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  • AleksaMindOverMyelin

♪♪ It’s the most tiring time of the year… ♪♪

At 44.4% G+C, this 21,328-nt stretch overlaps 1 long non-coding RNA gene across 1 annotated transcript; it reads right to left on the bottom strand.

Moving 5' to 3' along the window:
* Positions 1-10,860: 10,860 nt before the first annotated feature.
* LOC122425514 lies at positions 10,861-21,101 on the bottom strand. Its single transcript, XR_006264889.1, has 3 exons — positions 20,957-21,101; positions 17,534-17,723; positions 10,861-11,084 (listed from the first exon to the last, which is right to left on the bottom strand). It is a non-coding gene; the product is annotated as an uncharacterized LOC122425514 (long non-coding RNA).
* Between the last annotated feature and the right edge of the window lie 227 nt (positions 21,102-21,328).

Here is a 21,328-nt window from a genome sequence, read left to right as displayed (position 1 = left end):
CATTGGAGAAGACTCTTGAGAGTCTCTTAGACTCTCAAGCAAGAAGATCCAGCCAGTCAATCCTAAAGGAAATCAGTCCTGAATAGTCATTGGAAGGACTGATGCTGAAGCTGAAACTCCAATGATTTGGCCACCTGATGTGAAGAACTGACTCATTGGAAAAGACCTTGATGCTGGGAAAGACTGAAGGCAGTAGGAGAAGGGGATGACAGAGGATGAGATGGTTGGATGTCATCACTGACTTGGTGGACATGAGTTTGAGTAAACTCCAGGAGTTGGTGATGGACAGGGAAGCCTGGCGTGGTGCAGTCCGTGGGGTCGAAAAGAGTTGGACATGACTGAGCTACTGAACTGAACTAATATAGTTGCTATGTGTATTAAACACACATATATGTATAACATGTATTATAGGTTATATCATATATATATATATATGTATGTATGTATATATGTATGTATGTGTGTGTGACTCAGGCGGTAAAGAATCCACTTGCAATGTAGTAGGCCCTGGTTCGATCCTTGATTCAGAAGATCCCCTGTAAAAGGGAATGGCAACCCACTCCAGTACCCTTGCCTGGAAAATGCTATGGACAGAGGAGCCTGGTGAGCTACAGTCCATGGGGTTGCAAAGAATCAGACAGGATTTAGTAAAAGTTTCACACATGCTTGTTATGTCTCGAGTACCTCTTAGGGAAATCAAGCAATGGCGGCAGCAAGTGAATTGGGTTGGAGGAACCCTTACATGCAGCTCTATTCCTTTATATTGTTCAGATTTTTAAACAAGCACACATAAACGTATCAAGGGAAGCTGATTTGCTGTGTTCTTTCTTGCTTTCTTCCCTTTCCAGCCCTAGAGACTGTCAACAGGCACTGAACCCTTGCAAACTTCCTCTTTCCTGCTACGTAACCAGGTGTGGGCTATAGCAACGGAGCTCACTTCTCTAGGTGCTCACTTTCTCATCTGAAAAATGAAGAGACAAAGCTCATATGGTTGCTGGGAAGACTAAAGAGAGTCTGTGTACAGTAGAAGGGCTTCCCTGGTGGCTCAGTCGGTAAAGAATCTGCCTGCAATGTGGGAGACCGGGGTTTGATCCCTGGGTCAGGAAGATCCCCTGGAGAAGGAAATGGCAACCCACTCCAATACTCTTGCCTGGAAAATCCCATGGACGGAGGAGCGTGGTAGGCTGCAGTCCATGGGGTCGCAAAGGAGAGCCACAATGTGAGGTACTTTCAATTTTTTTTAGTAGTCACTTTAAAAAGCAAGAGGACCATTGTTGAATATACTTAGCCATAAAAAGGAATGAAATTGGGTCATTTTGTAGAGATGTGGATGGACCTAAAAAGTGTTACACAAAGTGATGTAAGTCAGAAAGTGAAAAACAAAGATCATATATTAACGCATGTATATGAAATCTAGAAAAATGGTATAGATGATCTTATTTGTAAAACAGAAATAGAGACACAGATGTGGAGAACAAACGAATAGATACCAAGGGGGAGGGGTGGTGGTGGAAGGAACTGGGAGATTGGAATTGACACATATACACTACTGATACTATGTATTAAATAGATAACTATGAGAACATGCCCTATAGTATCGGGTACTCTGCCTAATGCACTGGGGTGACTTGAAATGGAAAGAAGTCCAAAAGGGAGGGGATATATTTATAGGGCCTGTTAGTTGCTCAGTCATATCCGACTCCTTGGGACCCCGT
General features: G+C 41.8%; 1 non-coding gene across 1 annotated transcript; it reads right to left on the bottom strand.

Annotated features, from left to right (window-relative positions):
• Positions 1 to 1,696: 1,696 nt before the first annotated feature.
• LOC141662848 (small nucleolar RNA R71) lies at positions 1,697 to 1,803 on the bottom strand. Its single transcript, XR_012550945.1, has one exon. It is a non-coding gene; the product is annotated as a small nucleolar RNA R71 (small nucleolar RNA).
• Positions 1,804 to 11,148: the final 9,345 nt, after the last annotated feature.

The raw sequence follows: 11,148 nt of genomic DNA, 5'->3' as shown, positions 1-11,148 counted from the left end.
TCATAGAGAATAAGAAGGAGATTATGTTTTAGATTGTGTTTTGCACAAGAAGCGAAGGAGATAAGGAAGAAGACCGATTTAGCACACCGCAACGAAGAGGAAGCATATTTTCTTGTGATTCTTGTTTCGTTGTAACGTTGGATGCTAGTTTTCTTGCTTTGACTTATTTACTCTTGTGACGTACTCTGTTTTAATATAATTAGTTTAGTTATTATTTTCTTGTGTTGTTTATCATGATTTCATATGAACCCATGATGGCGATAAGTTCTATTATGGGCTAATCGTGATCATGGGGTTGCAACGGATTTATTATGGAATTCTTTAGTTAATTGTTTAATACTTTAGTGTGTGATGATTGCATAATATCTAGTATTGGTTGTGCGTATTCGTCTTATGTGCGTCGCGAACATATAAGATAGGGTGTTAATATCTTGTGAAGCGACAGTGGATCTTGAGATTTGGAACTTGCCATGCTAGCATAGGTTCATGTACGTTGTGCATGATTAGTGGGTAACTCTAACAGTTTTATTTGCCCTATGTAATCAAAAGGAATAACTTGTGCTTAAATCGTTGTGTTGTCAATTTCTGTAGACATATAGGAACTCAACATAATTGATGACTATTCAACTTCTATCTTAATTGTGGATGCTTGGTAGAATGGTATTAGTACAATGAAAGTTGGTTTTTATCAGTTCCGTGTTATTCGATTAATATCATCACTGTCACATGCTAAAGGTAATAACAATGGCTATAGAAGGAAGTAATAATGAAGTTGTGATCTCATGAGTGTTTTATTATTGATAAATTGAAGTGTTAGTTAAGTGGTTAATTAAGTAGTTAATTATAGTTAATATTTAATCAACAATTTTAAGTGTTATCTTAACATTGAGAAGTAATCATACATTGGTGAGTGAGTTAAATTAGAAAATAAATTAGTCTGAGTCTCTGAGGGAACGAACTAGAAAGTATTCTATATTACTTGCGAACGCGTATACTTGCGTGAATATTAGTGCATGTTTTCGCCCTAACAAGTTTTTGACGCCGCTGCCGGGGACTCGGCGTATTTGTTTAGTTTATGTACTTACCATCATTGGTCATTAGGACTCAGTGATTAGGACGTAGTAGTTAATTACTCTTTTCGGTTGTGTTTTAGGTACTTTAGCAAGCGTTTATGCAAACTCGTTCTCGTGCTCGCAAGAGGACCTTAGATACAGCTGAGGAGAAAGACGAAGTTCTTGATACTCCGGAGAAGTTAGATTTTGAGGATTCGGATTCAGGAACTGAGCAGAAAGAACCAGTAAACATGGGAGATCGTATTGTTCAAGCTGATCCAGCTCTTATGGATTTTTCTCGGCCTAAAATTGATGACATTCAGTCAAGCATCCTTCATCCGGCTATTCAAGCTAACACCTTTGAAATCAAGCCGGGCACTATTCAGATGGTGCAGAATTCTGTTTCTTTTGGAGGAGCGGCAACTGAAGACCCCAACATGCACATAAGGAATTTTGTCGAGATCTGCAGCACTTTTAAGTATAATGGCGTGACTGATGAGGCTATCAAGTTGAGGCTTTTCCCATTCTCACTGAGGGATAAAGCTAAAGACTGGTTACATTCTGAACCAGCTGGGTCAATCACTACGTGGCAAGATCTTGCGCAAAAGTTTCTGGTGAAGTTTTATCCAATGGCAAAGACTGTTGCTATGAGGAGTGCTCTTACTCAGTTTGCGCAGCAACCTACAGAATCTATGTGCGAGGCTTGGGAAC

We know it all too well; the hustle and bustle of shopping centres with frantic gift-searchers, the packed grocery stores as dinner chefs hunt for the perfect turkey, and the over-heated school gymnasiums packed with proud parents watching their children’s Christmas recital. Ladies and gentlemen, The Holidays! Yes, this year is definitely a bit different - very different, actually. But it can still be easy to become overwhelmed, especially if you’re trying to make up for the lack of gatherings, parties and Christmas break activities with the kids! Now imagine you’re in the middle of baking cookies for Santa, while trying to submit your grocery order for curbside pickup all while refereeing an argument over which race car your kids want (you know, super earth-shattering quarrels), when who knocks on your door? That unwelcome relative you did not invite for Christmas! They bring nothing to contribute to dinner, they complain about everything (no… the turkey is NOT overcooked), and they brought a toy for the kids that requires 18 AAA batteries, comes in 1315 pieces and the instructions are in Chinese. NOT. HELPFUL. If you haven’t guessed yet - that unwelcome relative is my annoying friend, Multiple Sclerosis. How we handle the holidays with that relative is the same way we deal with MS - WINE! Wait, wait… before you go pouring yourself a glass of Cab Sauv, it’s actually a sanity-saving acronym. Let me spell out the way to survive the holidays, with MS, for you!